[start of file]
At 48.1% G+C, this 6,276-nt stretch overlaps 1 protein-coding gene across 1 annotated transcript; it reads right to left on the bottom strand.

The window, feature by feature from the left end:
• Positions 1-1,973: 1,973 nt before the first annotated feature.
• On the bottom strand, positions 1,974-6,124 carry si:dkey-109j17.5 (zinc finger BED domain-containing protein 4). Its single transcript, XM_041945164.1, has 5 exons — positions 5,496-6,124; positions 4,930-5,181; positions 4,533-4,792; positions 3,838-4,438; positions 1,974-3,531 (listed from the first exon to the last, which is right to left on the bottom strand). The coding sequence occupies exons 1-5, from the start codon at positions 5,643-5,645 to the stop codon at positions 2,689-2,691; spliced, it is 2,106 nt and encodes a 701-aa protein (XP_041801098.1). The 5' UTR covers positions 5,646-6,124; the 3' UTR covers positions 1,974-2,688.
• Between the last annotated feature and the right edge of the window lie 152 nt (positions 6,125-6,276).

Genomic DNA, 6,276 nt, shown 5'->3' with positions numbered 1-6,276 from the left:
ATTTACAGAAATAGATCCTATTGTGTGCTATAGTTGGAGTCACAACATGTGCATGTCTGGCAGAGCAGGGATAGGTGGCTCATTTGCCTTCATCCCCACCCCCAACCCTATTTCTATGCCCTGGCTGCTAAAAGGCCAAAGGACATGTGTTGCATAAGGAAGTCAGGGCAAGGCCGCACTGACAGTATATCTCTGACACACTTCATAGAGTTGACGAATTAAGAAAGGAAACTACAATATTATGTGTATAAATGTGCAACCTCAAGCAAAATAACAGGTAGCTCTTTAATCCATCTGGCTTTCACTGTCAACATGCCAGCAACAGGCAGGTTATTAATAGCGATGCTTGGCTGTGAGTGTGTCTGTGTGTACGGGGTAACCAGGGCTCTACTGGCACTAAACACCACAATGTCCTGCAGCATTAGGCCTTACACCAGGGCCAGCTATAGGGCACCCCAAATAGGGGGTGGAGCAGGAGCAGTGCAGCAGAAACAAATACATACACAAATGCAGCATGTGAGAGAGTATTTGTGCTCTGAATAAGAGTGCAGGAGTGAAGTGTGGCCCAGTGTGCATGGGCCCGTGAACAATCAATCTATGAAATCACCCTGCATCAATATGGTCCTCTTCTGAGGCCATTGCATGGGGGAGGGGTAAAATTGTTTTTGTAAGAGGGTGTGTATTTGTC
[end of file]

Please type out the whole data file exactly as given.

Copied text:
At 48.1% G+C, this 6,276-nt stretch overlaps 1 protein-coding gene across 1 annotated transcript; it reads right to left on the bottom strand.

The window, feature by feature from the left end:
• Positions 1-1,973: 1,973 nt before the first annotated feature.
• On the bottom strand, positions 1,974-6,124 carry si:dkey-109j17.5 (zinc finger BED domain-containing protein 4). Its single transcript, XM_041945164.1, has 5 exons — positions 5,496-6,124; positions 4,930-5,181; positions 4,533-4,792; positions 3,838-4,438; positions 1,974-3,531 (listed from the first exon to the last, which is right to left on the bottom strand). The coding sequence occupies exons 1-5, from the start codon at positions 5,643-5,645 to the stop codon at positions 2,689-2,691; spliced, it is 2,106 nt and encodes a 701-aa protein (XP_041801098.1). The 5' UTR covers positions 5,646-6,124; the 3' UTR covers positions 1,974-2,688.
• Between the last annotated feature and the right edge of the window lie 152 nt (positions 6,125-6,276).

Genomic DNA, 6,276 nt, shown 5'->3' with positions numbered 1-6,276 from the left:
ATTTACAGAAATAGATCCTATTGTGTGCTATAGTTGGAGTCACAACATGTGCATGTCTGGCAGAGCAGGGATAGGTGGCTCATTTGCCTTCATCCCCACCCCCAACCCTATTTCTATGCCCTGGCTGCTAAAAGGCCAAAGGACATGTGTTGCATAAGGAAGTCAGGGCAAGGCCGCACTGACAGTATATCTCTGACACACTTCATAGAGTTGACGAATTAAGAAAGGAAACTACAATATTATGTGTATAAATGTGCAACCTCAAGCAAAATAACAGGTAGCTCTTTAATCCATCTGGCTTTCACTGTCAACATGCCAGCAACAGGCAGGTTATTAATAGCGATGCTTGGCTGTGAGTGTGTCTGTGTGTACGGGGTAACCAGGGCTCTACTGGCACTAAACACCACAATGTCCTGCAGCATTAGGCCTTACACCAGGGCCAGCTATAGGGCACCCCAAATAGGGGGTGGAGCAGGAGCAGTGCAGCAGAAACAAATACATACACAAATGCAGCATGTGAGAGAGTATTTGTGCTCTGAATAAGAGTGCAGGAGTGAAGTGTGGCCCAGTGTGCATGGGCCCGTGAACAATCAATCTATGAAATCACCCTGCATCAATATGGTCCTCTTCTGAGGCCATTGCATGGGGGAGGGGTAAAATTGTTTTTGTAAGAGGGTGTGTATTTGTC